“There is a strange charm in the hope of a good legacy that wonderfully reduces the sorrow people otherwise may feel of their relatives and friends.” ~ Miguel de Cervantes Saavedra
Yesterday I beat my chest (a little) about the Baby Boomer (BB) generation. Yet the post’s intent was to highlight personal values and the importance for BB to create and pass on values-based legacies. I mentioned that a follow-on post would provide some legacy ‘prep’ questions. So here we are.
But first, a couple of marketing factoids about the BB cohort. They are the most powerful age segment based size and economic clout. They have more discretionary income than any other group in America. They are not fanatically loyal to brands and they account for 40% of total consumer demand in the U.S. – which equates to estimated annual spending in the US$2 Trillion range. And their wealth has taken a huge hit by a nearly-unprecedented economic downturn.
Yet there were setbacks over the last half-century that BB are responsible for. For instance, the group is frequently said to be too materialistic, egotistical, and overly anxious to assert its philosophies on others. The group is also split regarding social responsibility and generally helping fellow citizens (just look at the U. S. political and wealth divides as cases in point). And, the group has attempted to spread democracy and other distinctly American values on people around the world creating a cultural schism between the U.S. and other countries.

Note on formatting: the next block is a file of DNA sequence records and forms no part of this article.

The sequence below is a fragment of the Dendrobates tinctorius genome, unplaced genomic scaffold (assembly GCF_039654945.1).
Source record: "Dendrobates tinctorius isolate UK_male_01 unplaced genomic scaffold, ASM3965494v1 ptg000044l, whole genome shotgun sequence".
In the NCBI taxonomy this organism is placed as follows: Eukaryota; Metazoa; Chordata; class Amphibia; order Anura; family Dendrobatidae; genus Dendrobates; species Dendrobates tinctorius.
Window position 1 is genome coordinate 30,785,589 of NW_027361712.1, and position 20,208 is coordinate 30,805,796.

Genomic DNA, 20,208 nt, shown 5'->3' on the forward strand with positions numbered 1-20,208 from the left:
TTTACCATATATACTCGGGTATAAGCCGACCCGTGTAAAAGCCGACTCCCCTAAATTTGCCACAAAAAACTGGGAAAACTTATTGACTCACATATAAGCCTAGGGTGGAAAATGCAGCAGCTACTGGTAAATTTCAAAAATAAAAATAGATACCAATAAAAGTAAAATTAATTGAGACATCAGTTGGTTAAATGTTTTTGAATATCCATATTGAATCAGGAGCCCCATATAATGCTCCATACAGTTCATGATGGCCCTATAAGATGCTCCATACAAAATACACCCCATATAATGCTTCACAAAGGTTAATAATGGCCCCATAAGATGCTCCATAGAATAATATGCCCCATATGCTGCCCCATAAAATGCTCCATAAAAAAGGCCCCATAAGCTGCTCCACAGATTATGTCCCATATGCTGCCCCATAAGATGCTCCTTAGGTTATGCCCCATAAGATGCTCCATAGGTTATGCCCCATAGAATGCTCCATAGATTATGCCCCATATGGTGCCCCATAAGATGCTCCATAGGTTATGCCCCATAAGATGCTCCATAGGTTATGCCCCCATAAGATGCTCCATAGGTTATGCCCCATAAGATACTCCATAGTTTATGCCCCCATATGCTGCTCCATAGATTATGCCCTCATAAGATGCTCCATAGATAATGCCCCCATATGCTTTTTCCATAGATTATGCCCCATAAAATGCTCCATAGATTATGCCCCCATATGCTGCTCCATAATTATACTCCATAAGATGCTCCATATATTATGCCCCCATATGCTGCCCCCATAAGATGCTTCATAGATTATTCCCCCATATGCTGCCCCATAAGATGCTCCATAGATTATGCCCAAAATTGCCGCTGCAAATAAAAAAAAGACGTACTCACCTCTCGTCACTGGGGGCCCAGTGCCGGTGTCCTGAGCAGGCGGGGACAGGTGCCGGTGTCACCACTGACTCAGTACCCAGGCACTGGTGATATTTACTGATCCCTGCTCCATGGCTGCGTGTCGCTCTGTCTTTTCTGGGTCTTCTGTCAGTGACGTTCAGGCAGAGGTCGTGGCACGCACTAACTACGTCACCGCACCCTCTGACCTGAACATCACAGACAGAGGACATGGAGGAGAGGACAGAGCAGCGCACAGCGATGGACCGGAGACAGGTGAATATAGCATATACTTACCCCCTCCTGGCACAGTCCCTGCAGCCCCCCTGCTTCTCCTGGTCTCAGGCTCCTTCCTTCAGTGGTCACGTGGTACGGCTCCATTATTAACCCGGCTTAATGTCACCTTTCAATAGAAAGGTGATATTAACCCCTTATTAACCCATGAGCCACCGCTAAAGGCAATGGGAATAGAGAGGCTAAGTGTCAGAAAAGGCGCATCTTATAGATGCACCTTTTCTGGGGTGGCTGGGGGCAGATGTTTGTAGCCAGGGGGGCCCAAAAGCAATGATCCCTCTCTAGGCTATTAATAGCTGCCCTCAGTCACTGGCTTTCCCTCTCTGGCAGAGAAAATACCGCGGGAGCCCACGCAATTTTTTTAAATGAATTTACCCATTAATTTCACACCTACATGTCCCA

So, yes, I’m not entirely proud of my generation. Still, many of us have worked hard and created a good life for our heirs. Also, many BB have given away sizable portions of their financial gains to charitable/philanthropic causes. In a recent national survey of BB, for the overwhelming majority surveyed, legacy transfer is critically important. Those legacies could include tangible memory captures, personal perspectives on flexible and changing traditions, lessons learned, and the value in contributing to society; things that are worth cataloging, understanding, and appreciating long-term.
For those thinking about what values are important to an impending legacy, the following questions to consider:
Are there spiritual stories or events that have had an impact on my life?
- What family history would I like future generations to remember?
- What photographs, videos or possessions capture this history?
- Do I/we have annual family trips, reunions, or gatherings?
- Is there a specific lesson or teaching I/we want remembered?
It takes reflection to understand what is important in your life and how you might get that message to heirs. But it won’t be a waste of time. Sometimes a scrapbook, family album or audio recording is worth more than an investment portfolio. Values are valued!